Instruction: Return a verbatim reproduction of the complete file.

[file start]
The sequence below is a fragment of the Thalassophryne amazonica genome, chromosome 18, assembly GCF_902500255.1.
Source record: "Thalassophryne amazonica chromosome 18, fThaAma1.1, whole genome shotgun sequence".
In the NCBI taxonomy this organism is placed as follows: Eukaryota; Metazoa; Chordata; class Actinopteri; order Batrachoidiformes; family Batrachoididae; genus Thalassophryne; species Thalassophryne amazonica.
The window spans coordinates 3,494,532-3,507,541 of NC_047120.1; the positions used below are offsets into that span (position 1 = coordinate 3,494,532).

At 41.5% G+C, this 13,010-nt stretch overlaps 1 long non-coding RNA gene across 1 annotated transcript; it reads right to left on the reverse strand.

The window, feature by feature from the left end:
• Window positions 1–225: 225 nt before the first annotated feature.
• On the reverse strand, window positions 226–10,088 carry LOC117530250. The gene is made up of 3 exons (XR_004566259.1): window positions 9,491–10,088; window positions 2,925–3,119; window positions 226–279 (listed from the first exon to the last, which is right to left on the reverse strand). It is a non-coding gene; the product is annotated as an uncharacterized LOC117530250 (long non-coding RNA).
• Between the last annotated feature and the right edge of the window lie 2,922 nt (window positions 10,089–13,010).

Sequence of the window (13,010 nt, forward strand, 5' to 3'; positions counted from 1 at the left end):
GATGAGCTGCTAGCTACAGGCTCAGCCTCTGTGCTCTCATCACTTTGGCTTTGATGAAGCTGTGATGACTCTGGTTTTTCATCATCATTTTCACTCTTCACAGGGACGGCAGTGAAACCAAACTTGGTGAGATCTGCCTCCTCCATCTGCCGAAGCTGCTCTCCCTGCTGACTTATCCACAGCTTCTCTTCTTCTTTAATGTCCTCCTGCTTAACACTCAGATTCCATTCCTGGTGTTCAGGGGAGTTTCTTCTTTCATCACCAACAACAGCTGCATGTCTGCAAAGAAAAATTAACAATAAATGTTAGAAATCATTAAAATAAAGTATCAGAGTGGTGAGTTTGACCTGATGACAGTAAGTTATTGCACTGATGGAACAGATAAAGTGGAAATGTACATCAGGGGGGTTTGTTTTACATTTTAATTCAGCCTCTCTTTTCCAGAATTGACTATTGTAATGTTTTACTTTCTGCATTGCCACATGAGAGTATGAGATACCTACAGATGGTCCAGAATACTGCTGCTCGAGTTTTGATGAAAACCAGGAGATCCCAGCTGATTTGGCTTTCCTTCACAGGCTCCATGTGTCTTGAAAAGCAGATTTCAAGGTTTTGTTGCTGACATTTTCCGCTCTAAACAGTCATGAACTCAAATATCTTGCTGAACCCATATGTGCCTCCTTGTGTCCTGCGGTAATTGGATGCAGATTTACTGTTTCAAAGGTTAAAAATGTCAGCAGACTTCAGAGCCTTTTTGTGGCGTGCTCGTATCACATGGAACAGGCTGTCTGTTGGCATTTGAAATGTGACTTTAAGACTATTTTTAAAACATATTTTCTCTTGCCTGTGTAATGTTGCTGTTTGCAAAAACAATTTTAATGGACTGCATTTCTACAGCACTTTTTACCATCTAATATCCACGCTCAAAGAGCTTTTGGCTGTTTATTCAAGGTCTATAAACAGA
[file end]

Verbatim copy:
The sequence below is a fragment of the Thalassophryne amazonica genome, chromosome 18, assembly GCF_902500255.1.
Source record: "Thalassophryne amazonica chromosome 18, fThaAma1.1, whole genome shotgun sequence".
In the NCBI taxonomy this organism is placed as follows: Eukaryota; Metazoa; Chordata; class Actinopteri; order Batrachoidiformes; family Batrachoididae; genus Thalassophryne; species Thalassophryne amazonica.
The window spans coordinates 3,494,532-3,507,541 of NC_047120.1; the positions used below are offsets into that span (position 1 = coordinate 3,494,532).

At 41.5% G+C, this 13,010-nt stretch overlaps 1 long non-coding RNA gene across 1 annotated transcript; it reads right to left on the reverse strand.

The window, feature by feature from the left end:
• Window positions 1–225: 225 nt before the first annotated feature.
• On the reverse strand, window positions 226–10,088 carry LOC117530250. The gene is made up of 3 exons (XR_004566259.1): window positions 9,491–10,088; window positions 2,925–3,119; window positions 226–279 (listed from the first exon to the last, which is right to left on the reverse strand). It is a non-coding gene; the product is annotated as an uncharacterized LOC117530250 (long non-coding RNA).
• Between the last annotated feature and the right edge of the window lie 2,922 nt (window positions 10,089–13,010).

Sequence of the window (13,010 nt, forward strand, 5' to 3'; positions counted from 1 at the left end):
GATGAGCTGCTAGCTACAGGCTCAGCCTCTGTGCTCTCATCACTTTGGCTTTGATGAAGCTGTGATGACTCTGGTTTTTCATCATCATTTTCACTCTTCACAGGGACGGCAGTGAAACCAAACTTGGTGAGATCTGCCTCCTCCATCTGCCGAAGCTGCTCTCCCTGCTGACTTATCCACAGCTTCTCTTCTTCTTTAATGTCCTCCTGCTTAACACTCAGATTCCATTCCTGGTGTTCAGGGGAGTTTCTTCTTTCATCACCAACAACAGCTGCATGTCTGCAAAGAAAAATTAACAATAAATGTTAGAAATCATTAAAATAAAGTATCAGAGTGGTGAGTTTGACCTGATGACAGTAAGTTATTGCACTGATGGAACAGATAAAGTGGAAATGTACATCAGGGGGGTTTGTTTTACATTTTAATTCAGCCTCTCTTTTCCAGAATTGACTATTGTAATGTTTTACTTTCTGCATTGCCACATGAGAGTATGAGATACCTACAGATGGTCCAGAATACTGCTGCTCGAGTTTTGATGAAAACCAGGAGATCCCAGCTGATTTGGCTTTCCTTCACAGGCTCCATGTGTCTTGAAAAGCAGATTTCAAGGTTTTGTTGCTGACATTTTCCGCTCTAAACAGTCATGAACTCAAATATCTTGCTGAACCCATATGTGCCTCCTTGTGTCCTGCGGTAATTGGATGCAGATTTACTGTTTCAAAGGTTAAAAATGTCAGCAGACTTCAGAGCCTTTTTGTGGCGTGCTCGTATCACATGGAACAGGCTGTCTGTTGGCATTTGAAATGTGACTTTAAGACTATTTTTAAAACATATTTTCTCTTGCCTGTGTAATGTTGCTGTTTGCAAAAACAATTTTAATGGACTGCATTTCTACAGCACTTTTTACCATCTAATATCCACGCTCAAAGAGCTTTTGGCTGTTTATTCAAGGTCTATAAACAGA